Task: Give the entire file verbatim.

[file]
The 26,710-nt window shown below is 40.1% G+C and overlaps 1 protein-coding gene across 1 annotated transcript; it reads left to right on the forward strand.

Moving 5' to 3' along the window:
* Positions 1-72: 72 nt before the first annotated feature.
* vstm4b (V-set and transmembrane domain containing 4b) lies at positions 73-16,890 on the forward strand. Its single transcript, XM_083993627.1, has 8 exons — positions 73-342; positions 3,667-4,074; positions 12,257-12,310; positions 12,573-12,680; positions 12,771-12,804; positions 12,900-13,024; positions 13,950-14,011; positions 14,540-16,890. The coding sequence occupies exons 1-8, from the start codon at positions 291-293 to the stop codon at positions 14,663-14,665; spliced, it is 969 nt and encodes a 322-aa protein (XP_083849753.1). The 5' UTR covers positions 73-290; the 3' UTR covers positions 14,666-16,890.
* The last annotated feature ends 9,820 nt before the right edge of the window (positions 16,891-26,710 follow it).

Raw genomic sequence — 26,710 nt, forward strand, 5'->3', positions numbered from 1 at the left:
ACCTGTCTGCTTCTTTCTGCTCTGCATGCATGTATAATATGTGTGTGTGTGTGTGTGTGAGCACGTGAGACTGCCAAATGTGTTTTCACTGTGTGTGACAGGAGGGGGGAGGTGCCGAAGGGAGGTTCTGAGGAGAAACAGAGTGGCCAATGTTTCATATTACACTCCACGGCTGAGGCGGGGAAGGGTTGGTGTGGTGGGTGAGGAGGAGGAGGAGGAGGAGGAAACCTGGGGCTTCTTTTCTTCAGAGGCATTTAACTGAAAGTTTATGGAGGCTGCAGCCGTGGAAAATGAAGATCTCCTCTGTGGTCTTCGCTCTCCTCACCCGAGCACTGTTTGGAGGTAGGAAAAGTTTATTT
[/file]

The 26,710-nt window shown below is 40.1% G+C and overlaps 1 protein-coding gene across 1 annotated transcript; it reads left to right on the forward strand.

Moving 5' to 3' along the window:
* Positions 1-72: 72 nt before the first annotated feature.
* vstm4b (V-set and transmembrane domain containing 4b) lies at positions 73-16,890 on the forward strand. Its single transcript, XM_083993627.1, has 8 exons — positions 73-342; positions 3,667-4,074; positions 12,257-12,310; positions 12,573-12,680; positions 12,771-12,804; positions 12,900-13,024; positions 13,950-14,011; positions 14,540-16,890. The coding sequence occupies exons 1-8, from the start codon at positions 291-293 to the stop codon at positions 14,663-14,665; spliced, it is 969 nt and encodes a 322-aa protein (XP_083849753.1). The 5' UTR covers positions 73-290; the 3' UTR covers positions 14,666-16,890.
* The last annotated feature ends 9,820 nt before the right edge of the window (positions 16,891-26,710 follow it).

Raw genomic sequence — 26,710 nt, forward strand, 5'->3', positions numbered from 1 at the left:
ACCTGTCTGCTTCTTTCTGCTCTGCATGCATGTATAATATGTGTGTGTGTGTGTGTGTGAGCACGTGAGACTGCCAAATGTGTTTTCACTGTGTGTGACAGGAGGGGGGAGGTGCCGAAGGGAGGTTCTGAGGAGAAACAGAGTGGCCAATGTTTCATATTACACTCCACGGCTGAGGCGGGGAAGGGTTGGTGTGGTGGGTGAGGAGGAGGAGGAGGAGGAGGAAACCTGGGGCTTCTTTTCTTCAGAGGCATTTAACTGAAAGTTTATGGAGGCTGCAGCCGTGGAAAATGAAGATCTCCTCTGTGGTCTTCGCTCTCCTCACCCGAGCACTGTTTGGAGGTAGGAAAAGTTTATTT